• rhond7
    June 7, 2010

    Thanks for stopping by, Susie. A lot of people don’t know that Walkers can participate in a variety of equestrian sports and disciplines. Some mounted police units ride Walkers. And, in a few weeks, I’ll post a video I shot at an endurance ride that includes footage of a Tennessee Walker participating.

  • Rose Miller
    June 7, 2010

    The Tennessee Walking Horses that are hard for me to watch are the “big lick” padded (stacked), chained and sored show horses. There are many sound, happy pleasure show walkers because of folks who fought the industry of the big lick abusive training and showing practices. I share my personal experiences with seeing soring, along with life lessons in owing, showing and breeding horses in my memoir/horse book: “The Horse That Wouldn’t Trot.” It is available from my website (www.rosemiller.net ) or Amazon

    I knew Dr. Bob a little, and used his history lessons in my book. He was generous in allowing me to do so. He surely was a great man and very much loved the Tennessee Walking Horse.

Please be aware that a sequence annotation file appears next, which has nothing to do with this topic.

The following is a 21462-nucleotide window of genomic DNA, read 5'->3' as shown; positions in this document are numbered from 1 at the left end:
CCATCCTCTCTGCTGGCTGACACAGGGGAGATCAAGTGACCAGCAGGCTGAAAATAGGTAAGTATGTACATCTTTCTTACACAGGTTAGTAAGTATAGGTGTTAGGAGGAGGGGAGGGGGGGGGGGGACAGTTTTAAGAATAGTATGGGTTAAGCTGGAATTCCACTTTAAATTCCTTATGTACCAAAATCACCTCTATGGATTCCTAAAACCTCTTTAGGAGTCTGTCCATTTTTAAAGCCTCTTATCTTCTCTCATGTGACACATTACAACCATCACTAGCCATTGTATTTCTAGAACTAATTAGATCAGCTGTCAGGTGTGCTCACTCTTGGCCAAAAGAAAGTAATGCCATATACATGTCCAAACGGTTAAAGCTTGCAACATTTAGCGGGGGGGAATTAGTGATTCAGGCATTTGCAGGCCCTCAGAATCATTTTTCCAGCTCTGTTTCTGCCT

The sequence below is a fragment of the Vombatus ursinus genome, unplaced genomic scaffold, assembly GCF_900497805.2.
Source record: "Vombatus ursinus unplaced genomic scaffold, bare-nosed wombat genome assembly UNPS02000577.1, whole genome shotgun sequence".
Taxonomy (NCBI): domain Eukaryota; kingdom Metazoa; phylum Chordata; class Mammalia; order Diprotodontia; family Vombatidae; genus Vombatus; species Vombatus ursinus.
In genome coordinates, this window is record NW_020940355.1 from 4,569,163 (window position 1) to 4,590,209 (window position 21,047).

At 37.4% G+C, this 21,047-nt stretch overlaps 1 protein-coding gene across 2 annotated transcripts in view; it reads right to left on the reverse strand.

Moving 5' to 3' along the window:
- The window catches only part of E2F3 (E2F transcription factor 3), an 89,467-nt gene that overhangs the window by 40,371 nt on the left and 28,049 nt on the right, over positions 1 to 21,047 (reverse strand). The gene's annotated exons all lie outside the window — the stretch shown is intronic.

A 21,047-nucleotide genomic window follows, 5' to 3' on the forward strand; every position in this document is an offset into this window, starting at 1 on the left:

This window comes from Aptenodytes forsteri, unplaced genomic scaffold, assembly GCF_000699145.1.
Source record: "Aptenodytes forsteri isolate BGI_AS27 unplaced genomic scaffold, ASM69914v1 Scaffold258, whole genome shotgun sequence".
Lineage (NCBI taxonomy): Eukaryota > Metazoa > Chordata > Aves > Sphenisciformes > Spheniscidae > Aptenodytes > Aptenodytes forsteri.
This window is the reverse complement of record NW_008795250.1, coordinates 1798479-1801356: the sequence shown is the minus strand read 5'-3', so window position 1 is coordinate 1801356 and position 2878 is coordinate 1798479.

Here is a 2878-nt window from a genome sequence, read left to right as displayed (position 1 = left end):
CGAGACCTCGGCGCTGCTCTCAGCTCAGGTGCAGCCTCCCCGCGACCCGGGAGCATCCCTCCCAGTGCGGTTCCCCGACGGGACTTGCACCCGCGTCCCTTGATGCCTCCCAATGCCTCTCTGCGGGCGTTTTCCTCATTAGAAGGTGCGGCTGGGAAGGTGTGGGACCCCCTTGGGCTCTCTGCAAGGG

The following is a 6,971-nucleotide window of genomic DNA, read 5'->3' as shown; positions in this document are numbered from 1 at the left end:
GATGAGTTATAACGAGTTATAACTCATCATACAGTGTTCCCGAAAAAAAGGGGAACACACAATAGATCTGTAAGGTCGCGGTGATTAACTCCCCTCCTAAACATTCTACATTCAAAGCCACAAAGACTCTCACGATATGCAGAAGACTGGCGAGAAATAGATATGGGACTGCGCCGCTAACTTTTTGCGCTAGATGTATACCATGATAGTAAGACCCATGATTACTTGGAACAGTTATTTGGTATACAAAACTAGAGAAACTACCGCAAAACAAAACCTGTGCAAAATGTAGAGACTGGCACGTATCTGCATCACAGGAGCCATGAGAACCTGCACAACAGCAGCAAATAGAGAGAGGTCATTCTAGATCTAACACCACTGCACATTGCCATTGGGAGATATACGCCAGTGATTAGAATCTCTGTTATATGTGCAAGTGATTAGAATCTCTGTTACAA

I am very grateful to Rhonda for posting this for all horse lovers, especially Tennessee Walking Horse lovers!

    • rhond7
      June 7, 2010

      Thanks for stopping by, Rose. I’m glad you chimed in.

      After having read “The Echo of Hoofbeats,” which includes the warts as well as the wonder of walking horses, I believe that soring and the shift within the breed bothered Dr. Bob, too.

      Yet, somehow, he managed to stay out of the “us vs them” fray to enjoy respect, as well as friendship, among both pleasure horse enthusiasts and padded performance fans alike.

  • Susie Blackmon
    June 7, 2010

    Looking forward to the video!

  • Rose Miller
    June 7, 2010

    I agree wholeheartedly with both of your comments about Dr. Bob. It is a tribute to the man that he was able to be respected by all Walking Horse lovers.

  • Judy
    June 28, 2010